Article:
A couple of years ago, I presented a print-on-demand workshop at what turned out to be the last iteration of BookExpo Canada. At the end of the trip, severe thunderstorms stranded me in Toronto.
After weighing my options, perhaps poorly, I decided to drive home rather than wait at the airport for another 24 hours (or more). Most of the drive would take place at night, but I wasn’t tired and traffic was light.
By 12:30 a.m., I had made it around the lake and was just outside Rochester, NY on the New York Thruway (their spelling, not mine). I looked down to pick up a cup of coffee I had bought at the last rest stop, and I looked up to see a deer in headlights.
Things got worse after that – I swerved, caught a guardrail, bounced off the road and landed deep in a marsh – but I missed the deer. As I passed it (on my way to a date with the guardrail), the deer was frozen in the same spot, either uncertain what to do or hoping for the best.
It’s the end of a year, so we’re waist-deep in retrospectives and prognostications. Reading them, I’m reminded of the way that deer looked.
A Mashable thought piece, “5 E-Book Trends That Will Change the Future of Publishing”, started me down the path. Predictions like “The $9.99 e-book won’t last forever” (he didn’t think the price was high) and “Publishers will be more important than ever” were enough to make me swear off end-of-year reading.
Unfortunately, I didn’t stop. When the New York Times ran an obligatory roundup that might have been better titled “Big Trade Publishers Realize E-Books Are Popular”, this stopped me in my tracks:
“My No. 1 concern is the survival of the physical bookstore,” said Carolyn Reidy, the chief executive of Simon & Schuster. “We need that physical environment, because it’s still the place of discovery. People need to see books that they didn’t know they wanted.”
Yes, this is the same Carolyn Reidy who stood with Jeff Bezos at BookExpo in 2008, announcing the digitization of the S&S backlist.
That took place before publishers realized that you don’t need a publisher to sell a book on the internet. Apparently publishers haven’t yet learned that people can also use the web to see books they didn’t know they wanted (they can even sample them!).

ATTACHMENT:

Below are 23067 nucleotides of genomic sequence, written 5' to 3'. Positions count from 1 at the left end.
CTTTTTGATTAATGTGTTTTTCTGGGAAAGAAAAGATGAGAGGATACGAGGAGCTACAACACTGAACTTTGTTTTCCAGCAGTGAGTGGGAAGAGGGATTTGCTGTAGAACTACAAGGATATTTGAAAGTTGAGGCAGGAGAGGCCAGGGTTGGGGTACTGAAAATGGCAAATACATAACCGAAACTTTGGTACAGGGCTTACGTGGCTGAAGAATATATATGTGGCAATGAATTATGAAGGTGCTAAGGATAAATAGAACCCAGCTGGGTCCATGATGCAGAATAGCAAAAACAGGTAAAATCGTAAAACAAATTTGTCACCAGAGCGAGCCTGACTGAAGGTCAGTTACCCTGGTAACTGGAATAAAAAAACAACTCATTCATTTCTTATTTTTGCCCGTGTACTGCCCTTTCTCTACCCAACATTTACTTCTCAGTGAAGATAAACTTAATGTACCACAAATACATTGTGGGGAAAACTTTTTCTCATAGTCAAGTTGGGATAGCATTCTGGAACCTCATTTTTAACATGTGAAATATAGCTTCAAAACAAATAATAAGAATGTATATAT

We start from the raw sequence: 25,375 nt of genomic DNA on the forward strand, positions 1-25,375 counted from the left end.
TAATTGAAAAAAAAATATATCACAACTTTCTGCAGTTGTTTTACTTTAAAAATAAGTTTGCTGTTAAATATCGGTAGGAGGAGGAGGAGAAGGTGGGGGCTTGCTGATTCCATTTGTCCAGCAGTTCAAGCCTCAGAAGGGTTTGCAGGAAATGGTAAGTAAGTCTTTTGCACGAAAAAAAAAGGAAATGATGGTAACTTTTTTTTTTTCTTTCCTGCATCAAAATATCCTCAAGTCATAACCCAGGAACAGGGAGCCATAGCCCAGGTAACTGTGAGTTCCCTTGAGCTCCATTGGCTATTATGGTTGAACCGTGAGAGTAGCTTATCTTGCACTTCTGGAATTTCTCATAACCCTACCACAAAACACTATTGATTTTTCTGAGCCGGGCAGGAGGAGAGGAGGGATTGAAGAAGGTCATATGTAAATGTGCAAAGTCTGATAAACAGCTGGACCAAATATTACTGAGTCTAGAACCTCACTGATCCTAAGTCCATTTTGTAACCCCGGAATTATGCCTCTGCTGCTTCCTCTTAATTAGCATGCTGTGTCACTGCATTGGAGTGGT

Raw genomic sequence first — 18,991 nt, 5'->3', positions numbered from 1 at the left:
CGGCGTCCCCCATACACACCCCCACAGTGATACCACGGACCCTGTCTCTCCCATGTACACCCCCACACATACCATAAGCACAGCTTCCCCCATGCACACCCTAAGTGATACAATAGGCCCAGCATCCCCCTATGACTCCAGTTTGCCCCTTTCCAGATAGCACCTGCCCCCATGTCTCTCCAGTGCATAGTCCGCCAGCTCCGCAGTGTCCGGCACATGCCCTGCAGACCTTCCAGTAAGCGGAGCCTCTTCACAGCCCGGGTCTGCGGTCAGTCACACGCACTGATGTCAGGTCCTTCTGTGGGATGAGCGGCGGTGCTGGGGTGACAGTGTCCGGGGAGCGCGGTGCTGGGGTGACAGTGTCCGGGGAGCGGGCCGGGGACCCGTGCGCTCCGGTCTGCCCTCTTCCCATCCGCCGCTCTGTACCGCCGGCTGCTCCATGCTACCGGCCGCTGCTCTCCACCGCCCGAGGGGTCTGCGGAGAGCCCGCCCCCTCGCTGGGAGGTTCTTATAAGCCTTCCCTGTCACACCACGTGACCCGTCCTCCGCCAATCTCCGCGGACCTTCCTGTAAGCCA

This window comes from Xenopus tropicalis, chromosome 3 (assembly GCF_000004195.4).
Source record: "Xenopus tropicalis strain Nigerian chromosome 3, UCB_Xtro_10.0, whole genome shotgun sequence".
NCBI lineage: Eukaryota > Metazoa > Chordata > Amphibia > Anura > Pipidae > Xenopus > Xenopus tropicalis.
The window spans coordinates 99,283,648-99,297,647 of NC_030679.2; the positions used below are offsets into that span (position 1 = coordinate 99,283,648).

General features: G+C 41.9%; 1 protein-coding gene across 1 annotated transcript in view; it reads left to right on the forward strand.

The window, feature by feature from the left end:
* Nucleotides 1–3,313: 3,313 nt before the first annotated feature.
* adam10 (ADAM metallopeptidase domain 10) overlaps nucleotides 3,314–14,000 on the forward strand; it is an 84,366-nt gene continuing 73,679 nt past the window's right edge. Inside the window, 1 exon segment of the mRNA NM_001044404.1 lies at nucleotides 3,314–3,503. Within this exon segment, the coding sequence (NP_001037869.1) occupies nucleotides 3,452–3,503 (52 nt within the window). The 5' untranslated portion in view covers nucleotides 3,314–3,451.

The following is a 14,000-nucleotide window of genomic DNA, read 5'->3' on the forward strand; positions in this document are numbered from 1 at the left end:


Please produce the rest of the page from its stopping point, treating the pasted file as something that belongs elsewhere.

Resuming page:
Of course, only people with trade relationships can get books on shelves at major retailers. That’s what things look like at the end of being proud.
Over the last two years, we’ve seen two U.S. car companies fail (“people will always drive cars”) and several major banks collapse (“people will always need money”) . TimeWarner, which less than ten years ago was twice the size of its largest media competitor, now ranks behind the likes of Comcast and DirectTV.
You can swing a cat at a New Year’s Eve party and not hit anyone who thinks “people will always want news in print”. Per-capita newspaper consumption has been declining for 63 years. The newsweekly Time reaches less than 70% of the circulation it had two decades ago, and its last remaining competitor has had three owners this year.
Market structures change. The competitive mix shifts. New technologies support and even encourage new entrants. Sure, I may always drive a car, but that doesn’t mean I buy your car. Companies saddled with infrastructure and overhead costs can hope that consumers will pay higher prices, but that’s just hope.
For a few days after my accident, whenever the phone rang, I’d say it was probably the deer calling to thank me for avoiding him. The deer never called, and I doubt that it learned a lesson watching me careen into the marsh. Deer are like that. We don’t have to be.